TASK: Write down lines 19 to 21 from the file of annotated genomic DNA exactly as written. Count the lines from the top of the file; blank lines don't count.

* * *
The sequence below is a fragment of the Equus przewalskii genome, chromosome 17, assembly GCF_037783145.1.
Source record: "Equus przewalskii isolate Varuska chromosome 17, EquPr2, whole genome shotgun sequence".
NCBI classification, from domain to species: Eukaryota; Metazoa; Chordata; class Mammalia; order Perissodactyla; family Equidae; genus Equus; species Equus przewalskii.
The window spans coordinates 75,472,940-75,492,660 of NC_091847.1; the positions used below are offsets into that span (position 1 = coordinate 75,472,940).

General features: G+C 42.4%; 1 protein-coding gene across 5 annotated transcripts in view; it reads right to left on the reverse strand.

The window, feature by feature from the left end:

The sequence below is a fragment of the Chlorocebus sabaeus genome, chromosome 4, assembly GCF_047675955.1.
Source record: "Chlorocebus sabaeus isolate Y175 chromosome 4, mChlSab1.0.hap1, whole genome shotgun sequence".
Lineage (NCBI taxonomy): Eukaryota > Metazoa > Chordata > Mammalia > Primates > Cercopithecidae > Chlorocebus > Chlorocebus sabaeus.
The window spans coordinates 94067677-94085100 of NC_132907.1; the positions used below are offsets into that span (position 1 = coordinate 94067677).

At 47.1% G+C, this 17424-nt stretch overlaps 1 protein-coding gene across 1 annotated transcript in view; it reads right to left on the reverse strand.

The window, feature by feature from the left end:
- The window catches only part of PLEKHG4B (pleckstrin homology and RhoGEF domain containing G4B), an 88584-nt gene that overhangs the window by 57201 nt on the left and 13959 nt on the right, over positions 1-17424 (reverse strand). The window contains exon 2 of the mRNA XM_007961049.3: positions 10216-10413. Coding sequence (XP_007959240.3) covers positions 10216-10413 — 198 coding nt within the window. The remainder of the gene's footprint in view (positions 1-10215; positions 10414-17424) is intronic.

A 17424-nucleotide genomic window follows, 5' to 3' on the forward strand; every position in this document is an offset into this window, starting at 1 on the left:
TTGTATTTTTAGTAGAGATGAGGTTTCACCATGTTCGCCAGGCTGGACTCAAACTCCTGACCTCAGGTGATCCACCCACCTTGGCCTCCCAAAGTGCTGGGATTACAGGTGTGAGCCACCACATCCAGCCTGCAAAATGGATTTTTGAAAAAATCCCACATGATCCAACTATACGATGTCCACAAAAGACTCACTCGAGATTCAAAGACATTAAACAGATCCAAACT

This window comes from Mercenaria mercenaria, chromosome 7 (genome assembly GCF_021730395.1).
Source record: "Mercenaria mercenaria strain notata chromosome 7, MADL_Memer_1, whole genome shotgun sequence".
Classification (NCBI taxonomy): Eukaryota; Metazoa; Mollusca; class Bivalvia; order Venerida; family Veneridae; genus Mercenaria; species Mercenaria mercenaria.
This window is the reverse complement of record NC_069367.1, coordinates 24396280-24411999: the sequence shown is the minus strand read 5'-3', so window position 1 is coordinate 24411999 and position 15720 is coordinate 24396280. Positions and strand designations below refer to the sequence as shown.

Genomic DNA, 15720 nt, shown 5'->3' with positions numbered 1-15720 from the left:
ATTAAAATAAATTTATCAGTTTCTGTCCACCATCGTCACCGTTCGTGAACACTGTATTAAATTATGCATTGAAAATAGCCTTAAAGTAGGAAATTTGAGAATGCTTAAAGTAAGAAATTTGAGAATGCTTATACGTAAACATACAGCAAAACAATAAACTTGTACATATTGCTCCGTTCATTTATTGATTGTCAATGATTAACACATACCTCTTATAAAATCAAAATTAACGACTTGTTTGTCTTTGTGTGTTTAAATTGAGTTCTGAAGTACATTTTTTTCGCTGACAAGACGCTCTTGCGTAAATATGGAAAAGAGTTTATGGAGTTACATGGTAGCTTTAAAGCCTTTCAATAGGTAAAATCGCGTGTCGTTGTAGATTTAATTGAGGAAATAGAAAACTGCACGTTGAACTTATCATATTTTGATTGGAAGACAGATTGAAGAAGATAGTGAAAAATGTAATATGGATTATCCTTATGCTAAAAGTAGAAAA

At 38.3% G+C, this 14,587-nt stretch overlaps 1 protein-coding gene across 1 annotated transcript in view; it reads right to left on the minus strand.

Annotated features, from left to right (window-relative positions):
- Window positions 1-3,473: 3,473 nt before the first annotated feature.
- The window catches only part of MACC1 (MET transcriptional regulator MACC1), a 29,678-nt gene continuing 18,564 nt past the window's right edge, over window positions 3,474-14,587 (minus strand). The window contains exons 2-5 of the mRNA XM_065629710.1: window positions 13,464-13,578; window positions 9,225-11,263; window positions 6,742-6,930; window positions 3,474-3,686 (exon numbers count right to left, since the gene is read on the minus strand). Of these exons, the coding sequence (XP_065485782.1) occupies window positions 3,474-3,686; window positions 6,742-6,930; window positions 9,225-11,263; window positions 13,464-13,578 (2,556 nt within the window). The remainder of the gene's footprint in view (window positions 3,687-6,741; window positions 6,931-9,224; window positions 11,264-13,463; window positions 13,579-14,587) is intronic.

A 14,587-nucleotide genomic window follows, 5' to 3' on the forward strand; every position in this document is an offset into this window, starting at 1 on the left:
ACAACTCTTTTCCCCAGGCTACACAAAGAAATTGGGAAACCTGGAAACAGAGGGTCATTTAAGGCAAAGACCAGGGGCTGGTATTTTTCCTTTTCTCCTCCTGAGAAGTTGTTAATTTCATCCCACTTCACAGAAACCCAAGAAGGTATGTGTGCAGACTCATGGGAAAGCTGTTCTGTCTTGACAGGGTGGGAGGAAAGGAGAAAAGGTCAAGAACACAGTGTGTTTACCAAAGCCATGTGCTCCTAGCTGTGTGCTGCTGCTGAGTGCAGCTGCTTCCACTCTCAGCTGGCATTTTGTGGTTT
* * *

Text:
This window is the reverse complement of record NC_069367.1, coordinates 24396280-24411999: the sequence shown is the minus strand read 5'-3', so window position 1 is coordinate 24411999 and position 15720 is coordinate 24396280. Positions and strand designations below refer to the sequence as shown.

Genomic DNA, 15720 nt, shown 5'->3' with positions numbered 1-15720 from the left:
ATTAAAATAAATTTATCAGTTTCTGTCCACCATCGTCACCGTTCGTGAACACTGTATTAAATTATGCATTGAAAATAGCCTTAAAGTAGGAAATTTGAGAATGCTTAAAGTAAGAAATTTGAGAATGCTTATACGTAAACATACAGCAAAACAATAAACTTGTACATATTGCTCCGTTCATTTATTGATTGTCAATGATTAACACATACCTCTTATAAAATCAAAATTAACGACTTGTTTGTCTTTGTGTGTTTAAATTGAGTTCTGAAGTACATTTTTTTCGCTGACAAGACGCTCTTGCGTAAATATGGAAAAGAGTTTATGGAGTTACATGGTAGCTTTAAAGCCTTTCAATAGGTAAAATCGCGTGTCGTTGTAGATTTAATTGAGGAAATAGAAAACTGCACGTTGAACTTATCATATTTTGATTGGAAGACAGATTGAAGAAGATAGTGAAAAATGTAATATGGATTATCCTTATGCTAAAAGTAGAAAA